On Saturday, the Kelseyville (Calif.) High wrestling team produced a stirring early season performance, winning 12 medals at the Elsie Allen High School Wrestling Tournament. Yet the most important act of collection of the day came from one of the team's coaches, who singlehandedly thwarted a drunk driver on the road by stopping her vehicle and then stealing her keys until police officials arrived.
As first reported by the Lake County Record-Bee, Kelseyville assistant wrestling coach Rob Brown was driving part of his team to the Elsie Allen meet in Santa Rosa on Saturday when he noticed a car traveling in the opposite direction of traffic on a state highway.
Brown immediately had someone in the truck call the California Highway Patrol, then followed the car at a safe distance until the driver turned into an area housing community. That's when Brown pulled his vehicle closer to the drunk driver to box the car in. The driver immediately tried to back up, briefly making contact with the coach's truck, then stopped.
Brown hopped out of the car and then took things into his own hands.
"She [the allegedly inebriated driver] was having trouble getting the locked gate to open," Brown told the Record-Bee. "I pulled up about three feet behind her and she started to back up and hit my truck. I got out, walked up to her car and she was rolling down the window. I grabbed her keys and told her I had called CHP.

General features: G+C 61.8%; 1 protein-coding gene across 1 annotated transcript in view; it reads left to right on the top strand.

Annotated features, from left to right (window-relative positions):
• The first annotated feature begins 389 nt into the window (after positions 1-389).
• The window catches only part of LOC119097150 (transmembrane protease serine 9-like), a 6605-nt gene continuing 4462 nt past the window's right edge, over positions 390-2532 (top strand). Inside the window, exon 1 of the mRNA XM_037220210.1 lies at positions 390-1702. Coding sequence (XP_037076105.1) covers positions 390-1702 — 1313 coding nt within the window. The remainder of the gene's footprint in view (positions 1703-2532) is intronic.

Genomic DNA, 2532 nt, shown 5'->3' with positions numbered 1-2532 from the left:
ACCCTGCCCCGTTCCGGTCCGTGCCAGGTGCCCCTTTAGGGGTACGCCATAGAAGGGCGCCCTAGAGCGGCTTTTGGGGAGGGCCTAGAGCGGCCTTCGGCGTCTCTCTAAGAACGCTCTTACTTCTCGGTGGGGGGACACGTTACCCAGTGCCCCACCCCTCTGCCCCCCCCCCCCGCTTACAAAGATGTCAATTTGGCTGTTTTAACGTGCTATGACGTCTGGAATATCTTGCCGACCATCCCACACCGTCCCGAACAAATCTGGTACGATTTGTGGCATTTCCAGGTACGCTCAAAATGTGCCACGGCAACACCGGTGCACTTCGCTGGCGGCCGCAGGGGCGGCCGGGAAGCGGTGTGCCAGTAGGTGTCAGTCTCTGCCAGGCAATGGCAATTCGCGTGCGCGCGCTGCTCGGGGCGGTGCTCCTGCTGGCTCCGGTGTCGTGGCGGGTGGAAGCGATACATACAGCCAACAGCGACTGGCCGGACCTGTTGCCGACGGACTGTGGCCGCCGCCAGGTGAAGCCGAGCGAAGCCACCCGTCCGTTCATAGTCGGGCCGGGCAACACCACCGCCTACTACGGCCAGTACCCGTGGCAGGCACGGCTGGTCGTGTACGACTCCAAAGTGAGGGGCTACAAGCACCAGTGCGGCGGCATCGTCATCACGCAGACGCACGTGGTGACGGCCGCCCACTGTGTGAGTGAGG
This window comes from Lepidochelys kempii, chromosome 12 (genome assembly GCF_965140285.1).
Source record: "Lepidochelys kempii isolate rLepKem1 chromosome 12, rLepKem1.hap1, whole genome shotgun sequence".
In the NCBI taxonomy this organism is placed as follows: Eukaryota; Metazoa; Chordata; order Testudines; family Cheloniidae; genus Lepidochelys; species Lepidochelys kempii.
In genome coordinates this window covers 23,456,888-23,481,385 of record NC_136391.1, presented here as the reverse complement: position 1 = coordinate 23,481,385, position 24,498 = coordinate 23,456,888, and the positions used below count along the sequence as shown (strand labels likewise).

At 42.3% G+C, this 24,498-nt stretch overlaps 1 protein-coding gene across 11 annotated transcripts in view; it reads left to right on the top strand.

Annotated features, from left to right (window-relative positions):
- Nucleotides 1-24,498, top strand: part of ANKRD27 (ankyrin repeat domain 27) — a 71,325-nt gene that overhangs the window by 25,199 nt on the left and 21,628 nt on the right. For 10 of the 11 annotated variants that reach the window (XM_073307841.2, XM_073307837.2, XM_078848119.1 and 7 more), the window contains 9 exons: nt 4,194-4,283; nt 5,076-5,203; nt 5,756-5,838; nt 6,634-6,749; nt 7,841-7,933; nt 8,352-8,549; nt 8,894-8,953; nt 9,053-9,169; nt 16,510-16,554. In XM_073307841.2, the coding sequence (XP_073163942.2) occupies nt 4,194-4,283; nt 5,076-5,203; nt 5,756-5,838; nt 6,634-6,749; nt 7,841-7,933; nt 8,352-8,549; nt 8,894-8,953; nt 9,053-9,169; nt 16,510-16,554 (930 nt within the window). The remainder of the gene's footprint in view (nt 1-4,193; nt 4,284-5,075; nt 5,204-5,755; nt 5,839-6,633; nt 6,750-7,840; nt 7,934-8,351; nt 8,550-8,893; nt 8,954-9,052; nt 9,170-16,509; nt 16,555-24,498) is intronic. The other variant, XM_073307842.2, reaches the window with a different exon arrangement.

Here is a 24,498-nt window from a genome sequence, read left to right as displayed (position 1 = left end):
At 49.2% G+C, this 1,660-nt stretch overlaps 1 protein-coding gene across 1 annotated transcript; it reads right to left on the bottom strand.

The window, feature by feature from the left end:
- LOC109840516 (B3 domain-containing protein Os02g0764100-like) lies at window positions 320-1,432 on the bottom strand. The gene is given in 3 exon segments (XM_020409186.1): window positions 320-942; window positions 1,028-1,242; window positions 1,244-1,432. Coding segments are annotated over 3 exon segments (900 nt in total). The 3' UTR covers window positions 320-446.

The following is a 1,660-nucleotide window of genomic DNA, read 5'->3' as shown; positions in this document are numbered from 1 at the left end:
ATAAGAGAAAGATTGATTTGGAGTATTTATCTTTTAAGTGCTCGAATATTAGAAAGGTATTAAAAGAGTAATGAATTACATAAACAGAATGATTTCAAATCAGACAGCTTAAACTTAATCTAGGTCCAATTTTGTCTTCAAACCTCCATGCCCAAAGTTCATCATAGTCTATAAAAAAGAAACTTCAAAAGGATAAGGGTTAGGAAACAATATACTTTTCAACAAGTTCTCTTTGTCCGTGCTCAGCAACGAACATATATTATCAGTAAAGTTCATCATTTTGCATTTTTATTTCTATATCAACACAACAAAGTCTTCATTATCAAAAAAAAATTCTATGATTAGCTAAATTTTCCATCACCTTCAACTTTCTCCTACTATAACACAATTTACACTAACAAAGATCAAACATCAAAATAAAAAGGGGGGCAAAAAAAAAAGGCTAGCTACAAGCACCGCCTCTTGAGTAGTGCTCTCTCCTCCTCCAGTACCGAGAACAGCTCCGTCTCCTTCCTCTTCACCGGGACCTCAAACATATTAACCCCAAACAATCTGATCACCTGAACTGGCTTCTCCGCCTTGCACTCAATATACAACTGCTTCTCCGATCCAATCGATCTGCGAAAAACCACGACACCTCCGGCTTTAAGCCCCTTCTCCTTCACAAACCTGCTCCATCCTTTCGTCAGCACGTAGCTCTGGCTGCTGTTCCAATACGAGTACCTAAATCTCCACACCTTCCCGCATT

"It was lucky no one got hurt. Several cars [heading north on Highway 29] had to swerve out of her way. They probably couldn't believe what they were seeing."
Perhaps in a touch of karmic reward, the rest of the day was a glowing success for both the coach and his team. Brown's car suffered no damage from the driver's impact, and the wrestlers who had been traveling with him joined up with other cars heading to the event and made their bouts on time. Better yet, three Kelseyville wrestlers won their respective weight classes at the tournament. Five others finished in second place and four earned third-place medals.
Naturally, none of those medals were as significant as keeping a truly dangerous driver off the road, an act which instantly confirmed Brown as a role model for his wrestlers, even if some may have felt that way about him long before.